“They sketched out operations like revealing hidden global assets of the Quds force; creating fake social media accounts in Farsi to foment unrest in Iran; financing Iranian opposition groups; and publicizing accusations, real or fictitious, against senior Iranian officials to turn them against one another,” the report said.

The idea began in 2016, and was in part motivated by a desire to undermine the Iran nuclear deal.

“Both he [Nader] and Mr. Zamel believed that Hillary Clinton’s anticipated victory in the 2016 election meant a continuation of the Iran nuclear deal signed by President Barack Obama — and little appetite in Washington for a concerted campaign to cripple the Iranian economy. So, they decided to pitch the plan to Saudi and Emirati officials, even submitting a proposal to General Assiri during a meeting in Belgium,” it said.

“The election of Donald J. Trump changed their calculus, and shortly after, Mr. Nader and Mr. Zamel traveled to New York to sell both Trump transition officials and Saudi generals on their Iran plan.”

The US has denied seeking regime change in Tehran as it has renewed a painful crackdown against the Islamic Republic, reinstating sanctions earlier this month after Trump pulled out of the nuclear accord last May.

Information on the meetings had previously been reported by The New York Times and Daily Beast.

Psy-Group, which operates in Israel under the name Invop Ltd, is a self-styled leader in “intelligence and influence” which boasts in its marketing material of its covert techniques and capabilities. Its founder and co-owner Zamel was reported by The New York Times earlier this year to have met with Donald Trump Jr. three months before the November 2016 US presidential elections, offering to assist his father’s campaign, and the company was reported to have drawn up “a multi-million-dollar proposal for a social media manipulation effort to help elect Mr. Trump.”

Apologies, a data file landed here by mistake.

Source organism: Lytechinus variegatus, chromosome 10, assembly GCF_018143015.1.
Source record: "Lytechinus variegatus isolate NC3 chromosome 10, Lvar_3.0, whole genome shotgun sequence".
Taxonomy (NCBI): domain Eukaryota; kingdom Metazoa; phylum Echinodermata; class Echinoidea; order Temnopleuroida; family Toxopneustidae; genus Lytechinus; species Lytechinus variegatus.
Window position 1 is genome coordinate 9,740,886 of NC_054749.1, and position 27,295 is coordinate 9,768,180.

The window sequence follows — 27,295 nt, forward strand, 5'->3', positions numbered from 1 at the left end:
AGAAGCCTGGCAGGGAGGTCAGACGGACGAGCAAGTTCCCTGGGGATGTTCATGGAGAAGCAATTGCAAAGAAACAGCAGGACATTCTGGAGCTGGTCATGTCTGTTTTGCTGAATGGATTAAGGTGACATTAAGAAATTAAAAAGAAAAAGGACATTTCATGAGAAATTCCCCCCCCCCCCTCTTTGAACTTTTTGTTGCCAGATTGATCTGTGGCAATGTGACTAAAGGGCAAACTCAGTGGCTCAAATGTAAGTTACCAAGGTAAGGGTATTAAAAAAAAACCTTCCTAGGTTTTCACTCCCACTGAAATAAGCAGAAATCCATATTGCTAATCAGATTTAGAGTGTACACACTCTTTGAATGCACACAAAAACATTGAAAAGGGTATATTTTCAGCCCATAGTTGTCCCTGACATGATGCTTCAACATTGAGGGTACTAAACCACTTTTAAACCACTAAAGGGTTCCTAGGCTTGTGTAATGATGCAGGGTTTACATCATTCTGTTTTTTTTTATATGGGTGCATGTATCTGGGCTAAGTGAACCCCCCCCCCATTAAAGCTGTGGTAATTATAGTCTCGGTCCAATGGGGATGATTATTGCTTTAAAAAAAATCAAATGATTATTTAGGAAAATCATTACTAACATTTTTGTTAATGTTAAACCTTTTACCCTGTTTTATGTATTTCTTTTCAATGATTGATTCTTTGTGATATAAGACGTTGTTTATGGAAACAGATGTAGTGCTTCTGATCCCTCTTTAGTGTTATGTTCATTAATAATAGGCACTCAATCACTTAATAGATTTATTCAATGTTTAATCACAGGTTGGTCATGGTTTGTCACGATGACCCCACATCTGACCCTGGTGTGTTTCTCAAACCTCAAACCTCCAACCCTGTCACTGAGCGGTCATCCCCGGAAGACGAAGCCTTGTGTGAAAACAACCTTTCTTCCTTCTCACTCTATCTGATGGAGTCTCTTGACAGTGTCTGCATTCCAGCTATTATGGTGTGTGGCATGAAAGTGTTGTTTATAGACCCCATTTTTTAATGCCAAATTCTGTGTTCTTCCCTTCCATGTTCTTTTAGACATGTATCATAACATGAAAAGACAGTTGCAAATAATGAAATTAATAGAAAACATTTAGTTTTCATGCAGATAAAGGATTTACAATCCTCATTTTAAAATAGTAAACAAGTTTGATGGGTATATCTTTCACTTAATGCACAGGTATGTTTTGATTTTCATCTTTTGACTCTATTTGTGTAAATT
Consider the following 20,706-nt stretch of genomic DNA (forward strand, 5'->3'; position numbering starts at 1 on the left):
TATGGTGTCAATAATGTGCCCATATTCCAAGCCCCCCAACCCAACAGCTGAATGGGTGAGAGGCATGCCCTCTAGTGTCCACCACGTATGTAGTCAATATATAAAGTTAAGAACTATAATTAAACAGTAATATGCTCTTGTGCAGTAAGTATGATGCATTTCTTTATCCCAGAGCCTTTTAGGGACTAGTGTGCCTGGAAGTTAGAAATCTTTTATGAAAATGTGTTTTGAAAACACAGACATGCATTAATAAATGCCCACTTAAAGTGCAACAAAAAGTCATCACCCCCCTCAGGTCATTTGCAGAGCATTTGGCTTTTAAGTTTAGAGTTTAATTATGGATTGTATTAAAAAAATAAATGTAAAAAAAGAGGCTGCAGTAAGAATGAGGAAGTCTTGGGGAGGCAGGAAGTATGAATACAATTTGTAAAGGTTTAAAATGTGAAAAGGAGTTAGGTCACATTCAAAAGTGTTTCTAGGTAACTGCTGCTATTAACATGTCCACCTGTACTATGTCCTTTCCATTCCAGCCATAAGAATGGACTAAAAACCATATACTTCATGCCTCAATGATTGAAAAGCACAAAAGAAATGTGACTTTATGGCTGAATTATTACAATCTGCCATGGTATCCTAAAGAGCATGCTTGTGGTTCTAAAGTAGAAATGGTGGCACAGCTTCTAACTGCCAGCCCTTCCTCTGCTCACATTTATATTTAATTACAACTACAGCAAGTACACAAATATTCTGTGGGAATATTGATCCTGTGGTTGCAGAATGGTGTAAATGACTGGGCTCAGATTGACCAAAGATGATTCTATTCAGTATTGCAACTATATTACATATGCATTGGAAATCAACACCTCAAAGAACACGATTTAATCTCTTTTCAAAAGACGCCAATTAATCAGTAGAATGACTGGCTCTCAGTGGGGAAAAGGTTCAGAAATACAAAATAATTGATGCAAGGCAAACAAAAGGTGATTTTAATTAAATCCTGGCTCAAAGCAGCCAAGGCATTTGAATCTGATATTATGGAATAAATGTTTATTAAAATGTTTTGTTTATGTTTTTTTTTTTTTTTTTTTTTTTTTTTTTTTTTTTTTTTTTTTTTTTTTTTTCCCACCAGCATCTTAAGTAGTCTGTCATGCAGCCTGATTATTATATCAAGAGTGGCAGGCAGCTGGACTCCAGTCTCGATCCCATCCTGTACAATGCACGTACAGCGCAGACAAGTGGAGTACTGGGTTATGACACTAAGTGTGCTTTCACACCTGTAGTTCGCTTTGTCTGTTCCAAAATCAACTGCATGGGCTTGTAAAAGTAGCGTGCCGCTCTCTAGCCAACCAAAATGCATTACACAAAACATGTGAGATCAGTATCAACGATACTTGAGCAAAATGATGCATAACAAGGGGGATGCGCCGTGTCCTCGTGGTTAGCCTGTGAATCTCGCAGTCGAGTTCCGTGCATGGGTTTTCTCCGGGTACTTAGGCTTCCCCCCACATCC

According to The New York Times, Psy-Group, which employed former Israeli intelligence officers before undergoing liquidation, offered to engineer campaigns in support of Trump using social media manipulation against both Democratic nominee Hillary Clinton, and Republican Senator Ted Cruz, whom the campaign feared could attempt to push an insurgent nomination effort at the Republican Convention in Cleveland.

While a lawyer for Zamel denied that he or any his companies had any involvement in the US election campaign, Bloomberg News has reported that Special Counsel Mueller’s team is investigating flows of money into Psy-Group’s Cyprus bank account, and also that Psy-Group formed an alliance with Cambridge Analytica, a (now collapsed) company that the Trump campaign consulted on social media issues, following Trump’s election.

Nader is an international fixer whose long history included intrepid back-channel mediation between Israel and Arab countries — and a 15-year-old pedophilia conviction in Europe.